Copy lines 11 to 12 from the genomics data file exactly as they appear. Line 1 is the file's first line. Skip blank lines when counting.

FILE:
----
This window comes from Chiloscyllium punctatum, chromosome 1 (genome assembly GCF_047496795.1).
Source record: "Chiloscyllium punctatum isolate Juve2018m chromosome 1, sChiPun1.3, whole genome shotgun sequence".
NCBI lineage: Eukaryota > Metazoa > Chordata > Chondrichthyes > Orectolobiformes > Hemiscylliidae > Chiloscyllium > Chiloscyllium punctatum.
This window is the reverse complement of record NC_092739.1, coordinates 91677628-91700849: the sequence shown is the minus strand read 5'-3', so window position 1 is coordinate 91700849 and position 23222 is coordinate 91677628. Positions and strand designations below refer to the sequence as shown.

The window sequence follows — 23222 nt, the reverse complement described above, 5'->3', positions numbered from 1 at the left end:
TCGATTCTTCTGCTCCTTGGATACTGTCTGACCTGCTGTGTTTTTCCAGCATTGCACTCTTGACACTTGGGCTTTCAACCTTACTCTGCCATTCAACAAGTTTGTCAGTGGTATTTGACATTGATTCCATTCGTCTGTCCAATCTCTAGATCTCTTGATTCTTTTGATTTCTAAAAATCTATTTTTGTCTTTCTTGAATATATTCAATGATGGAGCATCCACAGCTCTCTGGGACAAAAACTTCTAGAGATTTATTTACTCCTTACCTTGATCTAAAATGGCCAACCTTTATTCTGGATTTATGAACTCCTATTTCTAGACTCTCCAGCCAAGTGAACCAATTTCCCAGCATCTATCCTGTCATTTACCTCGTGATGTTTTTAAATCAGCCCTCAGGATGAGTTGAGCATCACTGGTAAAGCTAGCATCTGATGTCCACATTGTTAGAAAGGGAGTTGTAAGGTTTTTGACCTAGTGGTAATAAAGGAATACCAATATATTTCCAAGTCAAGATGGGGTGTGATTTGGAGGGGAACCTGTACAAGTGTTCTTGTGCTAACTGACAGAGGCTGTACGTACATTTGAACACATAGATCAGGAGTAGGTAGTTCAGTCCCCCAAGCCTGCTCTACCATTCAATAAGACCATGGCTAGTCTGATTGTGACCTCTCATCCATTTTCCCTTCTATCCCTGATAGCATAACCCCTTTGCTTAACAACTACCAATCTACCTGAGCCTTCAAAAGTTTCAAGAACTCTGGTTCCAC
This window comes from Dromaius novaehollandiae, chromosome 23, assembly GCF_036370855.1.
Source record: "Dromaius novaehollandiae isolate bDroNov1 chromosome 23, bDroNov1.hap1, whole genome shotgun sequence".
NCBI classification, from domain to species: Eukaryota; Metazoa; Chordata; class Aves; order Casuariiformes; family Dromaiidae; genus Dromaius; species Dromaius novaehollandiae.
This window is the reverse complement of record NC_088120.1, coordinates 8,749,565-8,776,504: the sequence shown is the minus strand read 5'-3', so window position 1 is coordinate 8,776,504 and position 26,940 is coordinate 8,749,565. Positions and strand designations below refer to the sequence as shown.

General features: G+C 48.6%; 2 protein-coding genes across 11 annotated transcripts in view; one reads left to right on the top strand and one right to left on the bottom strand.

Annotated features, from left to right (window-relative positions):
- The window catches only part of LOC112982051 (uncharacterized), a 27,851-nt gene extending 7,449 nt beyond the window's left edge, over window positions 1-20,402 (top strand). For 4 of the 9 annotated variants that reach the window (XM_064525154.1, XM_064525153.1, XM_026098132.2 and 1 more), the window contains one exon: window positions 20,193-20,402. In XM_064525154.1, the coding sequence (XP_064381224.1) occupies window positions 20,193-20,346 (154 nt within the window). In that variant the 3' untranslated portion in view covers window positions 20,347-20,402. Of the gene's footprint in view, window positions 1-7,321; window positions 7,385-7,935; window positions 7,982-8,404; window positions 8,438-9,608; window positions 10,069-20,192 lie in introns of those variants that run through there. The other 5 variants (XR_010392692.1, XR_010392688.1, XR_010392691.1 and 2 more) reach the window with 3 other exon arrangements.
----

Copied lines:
General features: G+C 48.6%; 2 protein-coding genes across 11 annotated transcripts in view; one reads left to right on the top strand and one right to left on the bottom strand.

Annotated features, from left to right (window-relative positions):